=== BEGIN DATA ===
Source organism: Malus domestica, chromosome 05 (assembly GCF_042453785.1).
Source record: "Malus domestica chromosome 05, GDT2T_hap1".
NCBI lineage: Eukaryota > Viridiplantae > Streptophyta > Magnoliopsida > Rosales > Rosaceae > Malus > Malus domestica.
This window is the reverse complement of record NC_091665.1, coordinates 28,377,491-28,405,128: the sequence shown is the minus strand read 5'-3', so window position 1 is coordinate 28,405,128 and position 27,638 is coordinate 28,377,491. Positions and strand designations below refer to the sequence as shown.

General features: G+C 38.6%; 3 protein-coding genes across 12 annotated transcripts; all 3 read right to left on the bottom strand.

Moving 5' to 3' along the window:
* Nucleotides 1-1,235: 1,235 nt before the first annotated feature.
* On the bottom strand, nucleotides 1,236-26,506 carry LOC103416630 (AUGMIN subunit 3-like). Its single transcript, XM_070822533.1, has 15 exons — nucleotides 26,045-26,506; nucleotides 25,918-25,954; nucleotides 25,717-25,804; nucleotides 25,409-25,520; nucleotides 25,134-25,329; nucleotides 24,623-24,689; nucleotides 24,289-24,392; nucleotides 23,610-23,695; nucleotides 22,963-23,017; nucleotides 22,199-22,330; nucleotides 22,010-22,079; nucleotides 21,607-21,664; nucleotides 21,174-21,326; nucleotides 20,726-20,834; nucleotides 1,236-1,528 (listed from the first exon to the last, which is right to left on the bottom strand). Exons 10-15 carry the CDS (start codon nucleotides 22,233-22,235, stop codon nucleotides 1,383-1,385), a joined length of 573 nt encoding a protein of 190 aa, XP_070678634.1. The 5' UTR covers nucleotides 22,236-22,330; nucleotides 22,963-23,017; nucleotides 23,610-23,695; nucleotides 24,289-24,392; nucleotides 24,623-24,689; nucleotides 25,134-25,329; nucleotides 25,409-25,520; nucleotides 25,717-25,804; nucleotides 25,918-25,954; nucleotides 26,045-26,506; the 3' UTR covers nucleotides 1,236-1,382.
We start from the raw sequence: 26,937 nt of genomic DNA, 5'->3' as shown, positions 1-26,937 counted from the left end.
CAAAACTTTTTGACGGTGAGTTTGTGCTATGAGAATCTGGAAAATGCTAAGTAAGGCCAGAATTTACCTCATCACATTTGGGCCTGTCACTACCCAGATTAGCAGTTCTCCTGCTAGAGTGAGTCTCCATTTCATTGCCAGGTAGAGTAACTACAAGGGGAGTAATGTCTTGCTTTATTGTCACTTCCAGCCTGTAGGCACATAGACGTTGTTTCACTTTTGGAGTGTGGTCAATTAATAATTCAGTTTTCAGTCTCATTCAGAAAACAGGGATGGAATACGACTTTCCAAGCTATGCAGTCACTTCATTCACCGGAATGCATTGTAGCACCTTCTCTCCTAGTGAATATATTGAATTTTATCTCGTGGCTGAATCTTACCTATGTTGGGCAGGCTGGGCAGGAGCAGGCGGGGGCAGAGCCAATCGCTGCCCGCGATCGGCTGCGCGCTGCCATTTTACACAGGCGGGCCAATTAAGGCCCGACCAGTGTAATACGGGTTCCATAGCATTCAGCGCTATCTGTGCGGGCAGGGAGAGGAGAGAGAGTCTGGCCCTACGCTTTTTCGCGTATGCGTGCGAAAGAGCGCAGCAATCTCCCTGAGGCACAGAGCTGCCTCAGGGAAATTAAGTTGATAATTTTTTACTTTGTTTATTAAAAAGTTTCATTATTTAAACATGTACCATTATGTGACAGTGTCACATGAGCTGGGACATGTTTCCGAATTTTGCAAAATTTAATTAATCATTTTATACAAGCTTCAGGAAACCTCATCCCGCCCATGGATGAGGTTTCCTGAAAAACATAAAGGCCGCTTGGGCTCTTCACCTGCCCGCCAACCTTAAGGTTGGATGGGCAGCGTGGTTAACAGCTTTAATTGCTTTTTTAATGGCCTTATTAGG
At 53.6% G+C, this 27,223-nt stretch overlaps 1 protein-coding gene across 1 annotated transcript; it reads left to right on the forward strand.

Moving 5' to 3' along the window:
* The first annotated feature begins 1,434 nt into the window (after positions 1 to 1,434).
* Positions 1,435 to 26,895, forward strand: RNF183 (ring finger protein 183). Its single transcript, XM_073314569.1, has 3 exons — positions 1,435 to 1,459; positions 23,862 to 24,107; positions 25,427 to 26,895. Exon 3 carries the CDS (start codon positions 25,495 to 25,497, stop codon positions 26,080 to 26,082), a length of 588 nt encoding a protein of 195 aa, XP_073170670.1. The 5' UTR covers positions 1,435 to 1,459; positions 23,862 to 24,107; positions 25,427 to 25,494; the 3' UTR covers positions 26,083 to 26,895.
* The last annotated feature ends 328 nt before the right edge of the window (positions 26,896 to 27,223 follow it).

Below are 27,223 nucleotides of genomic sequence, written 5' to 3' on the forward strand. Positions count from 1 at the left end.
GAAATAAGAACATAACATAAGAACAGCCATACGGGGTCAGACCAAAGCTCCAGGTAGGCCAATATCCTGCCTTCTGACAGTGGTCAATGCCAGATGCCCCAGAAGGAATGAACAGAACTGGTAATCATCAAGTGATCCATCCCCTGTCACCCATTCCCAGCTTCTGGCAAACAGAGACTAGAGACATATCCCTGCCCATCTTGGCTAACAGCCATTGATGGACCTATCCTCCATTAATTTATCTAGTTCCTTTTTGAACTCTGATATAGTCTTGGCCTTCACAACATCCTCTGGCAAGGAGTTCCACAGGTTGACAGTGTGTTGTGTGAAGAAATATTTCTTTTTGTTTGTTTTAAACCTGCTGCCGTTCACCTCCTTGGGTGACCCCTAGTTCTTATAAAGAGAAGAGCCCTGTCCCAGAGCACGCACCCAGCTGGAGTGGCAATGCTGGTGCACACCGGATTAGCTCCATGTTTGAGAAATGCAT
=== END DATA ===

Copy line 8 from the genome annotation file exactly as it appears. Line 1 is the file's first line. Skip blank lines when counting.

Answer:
* On the bottom strand, nucleotides 1,236-26,506 carry LOC103416630 (AUGMIN subunit 3-like). Its single transcript, XM_070822533.1, has 15 exons — nucleotides 26,045-26,506; nucleotides 25,918-25,954; nucleotides 25,717-25,804; nucleotides 25,409-25,520; nucleotides 25,134-25,329; nucleotides 24,623-24,689; nucleotides 24,289-24,392; nucleotides 23,610-23,695; nucleotides 22,963-23,017; nucleotides 22,199-22,330; nucleotides 22,010-22,079; nucleotides 21,607-21,664; nucleotides 21,174-21,326; nucleotides 20,726-20,834; nucleotides 1,236-1,528 (listed from the first exon to the last, which is right to left on the bottom strand). Exons 10-15 carry the CDS (start codon nucleotides 22,233-22,235, stop codon nucleotides 1,383-1,385), a joined length of 573 nt encoding a protein of 190 aa, XP_070678634.1. The 5' UTR covers nucleotides 22,236-22,330; nucleotides 22,963-23,017; nucleotides 23,610-23,695; nucleotides 24,289-24,392; nucleotides 24,623-24,689; nucleotides 25,134-25,329; nucleotides 25,409-25,520; nucleotides 25,717-25,804; nucleotides 25,918-25,954; nucleotides 26,045-26,506; the 3' UTR covers nucleotides 1,236-1,382.